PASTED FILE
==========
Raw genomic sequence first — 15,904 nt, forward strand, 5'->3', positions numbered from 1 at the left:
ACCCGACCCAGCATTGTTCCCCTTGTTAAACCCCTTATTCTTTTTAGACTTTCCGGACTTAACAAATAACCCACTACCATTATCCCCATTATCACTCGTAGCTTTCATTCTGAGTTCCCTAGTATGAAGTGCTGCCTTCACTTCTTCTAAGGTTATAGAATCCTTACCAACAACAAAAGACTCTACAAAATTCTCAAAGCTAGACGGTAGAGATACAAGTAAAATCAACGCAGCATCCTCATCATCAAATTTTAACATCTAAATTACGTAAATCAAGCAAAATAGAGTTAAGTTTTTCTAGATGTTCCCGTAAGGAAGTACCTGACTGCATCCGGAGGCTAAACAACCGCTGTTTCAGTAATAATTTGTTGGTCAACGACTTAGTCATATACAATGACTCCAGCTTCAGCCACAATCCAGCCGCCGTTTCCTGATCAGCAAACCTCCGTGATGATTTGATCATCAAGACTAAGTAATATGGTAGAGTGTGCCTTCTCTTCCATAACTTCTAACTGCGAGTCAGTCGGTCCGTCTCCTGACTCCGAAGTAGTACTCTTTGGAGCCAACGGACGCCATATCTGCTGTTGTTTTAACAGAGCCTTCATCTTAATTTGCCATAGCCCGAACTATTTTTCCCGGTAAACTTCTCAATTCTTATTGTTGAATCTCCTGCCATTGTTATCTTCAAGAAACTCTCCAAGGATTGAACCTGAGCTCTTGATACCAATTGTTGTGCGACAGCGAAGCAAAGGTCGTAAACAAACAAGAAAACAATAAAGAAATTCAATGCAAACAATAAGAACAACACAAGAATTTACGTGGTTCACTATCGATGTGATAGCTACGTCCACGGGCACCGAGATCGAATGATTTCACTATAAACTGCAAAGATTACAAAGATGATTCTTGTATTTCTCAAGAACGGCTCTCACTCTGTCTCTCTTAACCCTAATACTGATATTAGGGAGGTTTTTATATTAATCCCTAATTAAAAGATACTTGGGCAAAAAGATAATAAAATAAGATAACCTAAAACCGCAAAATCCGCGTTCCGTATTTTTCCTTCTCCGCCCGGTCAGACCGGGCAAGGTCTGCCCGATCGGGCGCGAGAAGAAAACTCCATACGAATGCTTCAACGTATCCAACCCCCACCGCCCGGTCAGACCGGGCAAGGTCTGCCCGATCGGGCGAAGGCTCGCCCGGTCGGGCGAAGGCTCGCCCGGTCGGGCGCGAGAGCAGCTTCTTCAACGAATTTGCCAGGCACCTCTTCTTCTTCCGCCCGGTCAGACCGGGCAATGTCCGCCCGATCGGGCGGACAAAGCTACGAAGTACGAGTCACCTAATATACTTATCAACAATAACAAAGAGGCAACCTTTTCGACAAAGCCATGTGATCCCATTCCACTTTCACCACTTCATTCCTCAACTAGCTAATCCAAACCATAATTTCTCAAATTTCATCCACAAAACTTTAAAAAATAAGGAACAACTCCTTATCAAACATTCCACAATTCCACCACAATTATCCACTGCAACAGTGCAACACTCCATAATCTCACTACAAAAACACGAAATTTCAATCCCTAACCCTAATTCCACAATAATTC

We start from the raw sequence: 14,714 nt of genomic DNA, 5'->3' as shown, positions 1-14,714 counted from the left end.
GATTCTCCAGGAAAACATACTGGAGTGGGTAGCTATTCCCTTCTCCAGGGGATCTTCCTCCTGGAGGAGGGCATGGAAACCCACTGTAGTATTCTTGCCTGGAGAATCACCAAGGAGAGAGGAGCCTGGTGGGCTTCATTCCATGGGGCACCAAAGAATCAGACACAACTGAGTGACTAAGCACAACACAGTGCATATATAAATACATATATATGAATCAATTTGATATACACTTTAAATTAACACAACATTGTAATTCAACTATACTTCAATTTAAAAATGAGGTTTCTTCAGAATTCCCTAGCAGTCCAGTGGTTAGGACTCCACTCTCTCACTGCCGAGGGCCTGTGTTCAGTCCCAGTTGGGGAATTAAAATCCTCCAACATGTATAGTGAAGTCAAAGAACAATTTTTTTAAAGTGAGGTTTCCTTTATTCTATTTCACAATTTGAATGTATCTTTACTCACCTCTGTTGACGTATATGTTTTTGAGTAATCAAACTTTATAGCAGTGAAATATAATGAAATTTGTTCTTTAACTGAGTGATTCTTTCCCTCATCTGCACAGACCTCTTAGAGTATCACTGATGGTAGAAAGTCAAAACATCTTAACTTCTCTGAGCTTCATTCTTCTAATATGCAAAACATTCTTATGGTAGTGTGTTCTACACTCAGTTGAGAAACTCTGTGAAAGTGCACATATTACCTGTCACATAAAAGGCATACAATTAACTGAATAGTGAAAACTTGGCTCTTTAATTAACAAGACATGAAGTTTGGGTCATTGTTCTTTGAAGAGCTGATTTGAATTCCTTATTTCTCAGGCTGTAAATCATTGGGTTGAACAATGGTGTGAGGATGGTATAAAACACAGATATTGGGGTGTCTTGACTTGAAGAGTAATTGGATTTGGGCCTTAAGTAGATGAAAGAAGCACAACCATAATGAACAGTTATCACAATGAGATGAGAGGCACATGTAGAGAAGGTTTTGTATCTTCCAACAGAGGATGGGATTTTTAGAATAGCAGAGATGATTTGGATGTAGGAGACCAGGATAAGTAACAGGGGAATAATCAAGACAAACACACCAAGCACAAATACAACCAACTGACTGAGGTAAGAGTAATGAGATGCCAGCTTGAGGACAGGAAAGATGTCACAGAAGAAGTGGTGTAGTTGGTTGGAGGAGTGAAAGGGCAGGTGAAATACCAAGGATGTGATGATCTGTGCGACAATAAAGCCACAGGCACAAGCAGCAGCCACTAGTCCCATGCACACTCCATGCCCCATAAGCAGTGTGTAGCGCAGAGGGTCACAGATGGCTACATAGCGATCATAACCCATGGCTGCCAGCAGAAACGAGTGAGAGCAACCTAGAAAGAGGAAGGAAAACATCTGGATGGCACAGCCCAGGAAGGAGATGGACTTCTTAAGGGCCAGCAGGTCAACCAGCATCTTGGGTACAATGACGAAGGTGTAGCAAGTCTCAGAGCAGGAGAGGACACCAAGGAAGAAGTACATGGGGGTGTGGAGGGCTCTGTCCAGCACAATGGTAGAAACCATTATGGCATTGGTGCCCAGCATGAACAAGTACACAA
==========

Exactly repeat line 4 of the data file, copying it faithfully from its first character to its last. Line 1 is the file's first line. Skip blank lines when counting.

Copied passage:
GATTCTCCAGGAAAACATACTGGAGTGGGTAGCTATTCCCTTCTCCAGGGGATCTTCCTCCTGGAGGAGGGCATGGAAACCCACTGTAGTATTCTTGCCTGGAGAATCACCAAGGAGAGAGGAGCCTGGTGGGCTTCATTCCATGGGGCACCAAAGAATCAGACACAACTGAGTGACTAAGCACAACACAGTGCATATATAAATACATATATATGAATCAATTTGATATACACTTTAAATTAACACAACATTGTAATTCAACTATACTTCAATTTAAAAATGAGGTTTCTTCAGAATTCCCTAGCAGTCCAGTGGTTAGGACTCCACTCTCTCACTGCCGAGGGCCTGTGTTCAGTCCCAGTTGGGGAATTAAAATCCTCCAACATGTATAGTGAAGTCAAAGAACAATTTTTTTAAAGTGAGGTTTCCTTTATTCTATTTCACAATTTGAATGTATCTTTACTCACCTCTGTTGACGTATATGTTTTTGAGTAATCAAACTTTATAGCAGTGAAATATAATGAAATTTGTTCTTTAACTGAGTGATTCTTTCCCTCATCTGCACAGACCTCTTAGAGTATCACTGATGGTAGAAAGTCAAAACATCTTAACTTCTCTGAGCTTCATTCTTCTAATATGCAAAACATTCTTATGGTAGTGTGTTCTACACTCAGTTGAGAAACTCTGTGAAAGTGCACATATTACCTGTCACATAAAAGGCATACAATTAACTGAATAGTGAAAACTTGGCTCTTTAATTAACAAGACATGAAGTTTGGGTCATTGTTCTTTGAAGAGCTGATTTGAATTCCTTATTTCTCAGGCTGTAAATCATTGGGTTGAACAATGGTGTGAGGATGGTATAAAACACAGATATTGGGGTGTCTTGACTTGAAGAGTAATTGGATTTGGGCCTTAAGTAGATGAAAGAAGCACAACCATAATGAACAGTTATCACAATGAGATGAGAGGCACATGTAGAGAAGGTTTTGTATCTTCCAACAGAGGATGGGATTTTTAGAATAGCAGAGATGATTTGGATGTAGGAGACCAGGATAAGTAACAGGGGAATAATCAAGACAAACACACCAAGCACAAATACAACCAACTGACTGAGGTAAGAGTAATGAGATGCCAGCTTGAGGACAGGAAAGATGTCACAGAAGAAGTGGTGTAGTTGGTTGGAGGAGTGAAAGGGCAGGTGAAATACCAAGGATGTGATGATCTGTGCGACAATAAAGCCACAGGCACAAGCAGCAGCCACTAGTCCCATGCACACTCCATGCCCCATAAGCAGTGTGTAGCGCAGAGGGTCACAGATGGCTACATAGCGATCATAACCCATGGCTGCCAGCAGAAACGAGTGAGAGCAACCTAGAAAGAGGAAGGAAAACATCTGGATGGCACAGCCCAGGAAGGAGATGGACTTCTTAAGGGCCAGCAGGTCAACCAGCATCTTGGGTACAATGACGAAGGTGTAGCAAGTCTCAGAGCAGGAGAGGACACCAAGGAAGAAGTACATGGGGGTGTGGAGGGCTCTGTCCAGCACAATGGTAGAAACCATTATGGCATTGGTGCCCAGCATGAACAAGTACACAA